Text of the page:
you could even look into LED lights, i'm sure with a car battery a led light would last a LONG time.

Another thing i learned, and i'm not so sure i should be sharing this, but when you are down and out
the simple things most dont even think about make a huge difference in your outlook on life.
Things as simple as a soda every now and then make a huge difference. There were many times
where $0.50 for a soda was out of our budget. Until i was talking to a guy who was down on his luck
as well and he told me a trick. I am not going to say this is something you should do, but look up
'soda machine hacking' on youtube. It works. Granted its not the best thing to do, but some times
it's the little things that keep you from blowing a cork at the world. Its good knowledge to have.

for winter in the woods, pick a low spot to set your tent up if you have one. use the natural
surroundings to block the wind. When you find your self in snow, use it to your advantage,
try to cover as much of the tent with snow as you can without causing it to implode on its self.
This serves a few uses, one it is a great insulator, will help keep the cold wind out, and two it
helps camaflodge your tent. you can even pick up a cheap white sheet to cover the top
to make it blend in more.

There are many tricks i learned surviving in the woods in those 10 months, but the most important
is enjoy what you do have. Sure , we were broke, homeless for the most part, we had a house
it was just 500 miles away. Go into it with the mind set of camping, but dont loose your edge and
not be aware of things.

posted on Feb, 9 2013 @ 11:27 AM
reply to post by LLoyd45

Thanks Lloyd (is it Lloyd Bridges, or Christopher Lloyd? Just kidding), a definitive must-read

posted on Feb, 9 2013 @ 11:33 AM
I do not regret those 10 moths at all. I have been down and out before, so i was
kind of mentaly prepared for what was to come.

There were some good times up in those hills. Read a LOT of books, watched many
animals, we had deer, elk, a bear and a raccoon and several other critters to keep us
The Racoon was quite special, after about a week or so of being there, this big racoon
would come around to the edge of the camp area and watch us, after a few weeks more
it would get closer, then closer.. before long it would come to within a few feet of us, we would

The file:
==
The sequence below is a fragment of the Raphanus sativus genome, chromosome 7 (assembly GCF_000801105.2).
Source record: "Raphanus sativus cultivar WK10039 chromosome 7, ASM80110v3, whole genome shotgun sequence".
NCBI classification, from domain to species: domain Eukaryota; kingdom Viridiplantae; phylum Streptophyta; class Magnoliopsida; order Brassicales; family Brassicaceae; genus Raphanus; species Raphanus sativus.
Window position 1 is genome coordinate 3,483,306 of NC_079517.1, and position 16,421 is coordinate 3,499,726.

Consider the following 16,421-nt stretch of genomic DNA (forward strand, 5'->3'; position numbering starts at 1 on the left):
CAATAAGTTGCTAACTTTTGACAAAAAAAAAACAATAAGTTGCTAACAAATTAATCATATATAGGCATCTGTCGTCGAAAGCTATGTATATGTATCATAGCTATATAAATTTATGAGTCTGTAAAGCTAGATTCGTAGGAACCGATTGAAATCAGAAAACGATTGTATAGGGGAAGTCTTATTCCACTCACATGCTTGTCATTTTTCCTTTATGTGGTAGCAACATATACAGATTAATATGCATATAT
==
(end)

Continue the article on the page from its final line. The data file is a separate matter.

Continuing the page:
talk to it and watch it, it would try to steal our food, so we had to be sure to keep everything out
of its reach. (Do not leave food in your tent if you are ever in the wilderness. mistake number one
that many make, this time we ended up with a racoon, but it could of just as easily been that bear.

But, after a few months we would hear this sound, grunting, at night, from different directions,
it was a unusual grunt, not one i knew, One evening we were sitting there and out of no where
the racoon came up to where i was sitting and stood there, less than a few inches from my feet.
so i sat there real still and after a few min, i saw baby racoons coming to me. She had a litter , there
were 5 of them, cute little buggers. They were great fun to watch until it got to cold and they didnt come
out as much.

sorry this is so sporadic, health has me down today, not doing great have to go lay down a bit, but will
check back on this link and write more later.

posted on Feb, 9 2013 @ 11:34 AM
Reply to post by LLoyd45

Brilliant topic coverage! Most people may not survive being homeless, it just goes to show what sort of society we have build, developed and where its headed for those poor is frightening.

Posted Via ATS Mobile:

posted on Feb, 11 2014 @ 04:57 AM
i am not homeless but on the flip side, i am sick of paying rent (i refuse to ever buy a home - to me, that's a scam. who takes a loan for 30 years? come on now, seriously) and "dream" about living rent free...only way to do it is to live homeless or...ta da! live out of a van.

check out some of these guys doing just that on youtube (you will have to type in their channel names as listed below in the search box):


ideally my dream life is to have a productive job while i live out of a van or a car. this way (even if i have to make payments, on a new car, it would still come down to as little as 300 a month for a generic american vehicle) i can save all the money i make and spend as i like plus i get to recover most of it once i sell the car off if i decide to leave town or just to upgrade in a few years.

some of the stories here about homelessness are incredible. another channel on youtube that deals directly with the homeless is here:


rightfully so, the channel itself is called "invisible people" because in capitalism, you have to ignore the homeless as if they are not there.

posted on Feb, 13 2014 @ 06:22 PM
Thank you so much for providing such in-depth information! I know it's going to come in handy for me some day because I _do_, unfortunately, foresee that I will be homeless within the next year or two. I am all ready planning for such an eventuality and have been slowly collecting things I will need to survive. I plan on reading this thread over and over because it's so well informed and is coming right from the source.

posted on Apr, 21 2014 @ 01:36 PM
Hi here I registered on this site to give a tip for those who are homeless. If you are unable to get to a shower but want to keep from smelling, here's a way to do it. Get a small spray bottle. You can find these at Hobby Lobby and art supply stores for a couple of dollars. Fill the bottle with 91% isopropyl alcohol (or 70% if you can't find 91% in your area) and spray your arm pits daily with it. This will kill off the bacteria that feeds on the sebum in your arm pits which causes the bad odor. If it's hot outside twice a day might be better. If your arm pits are already smell then you will need to wash hem with soap and water first as the alcohol won't get rid of the smell.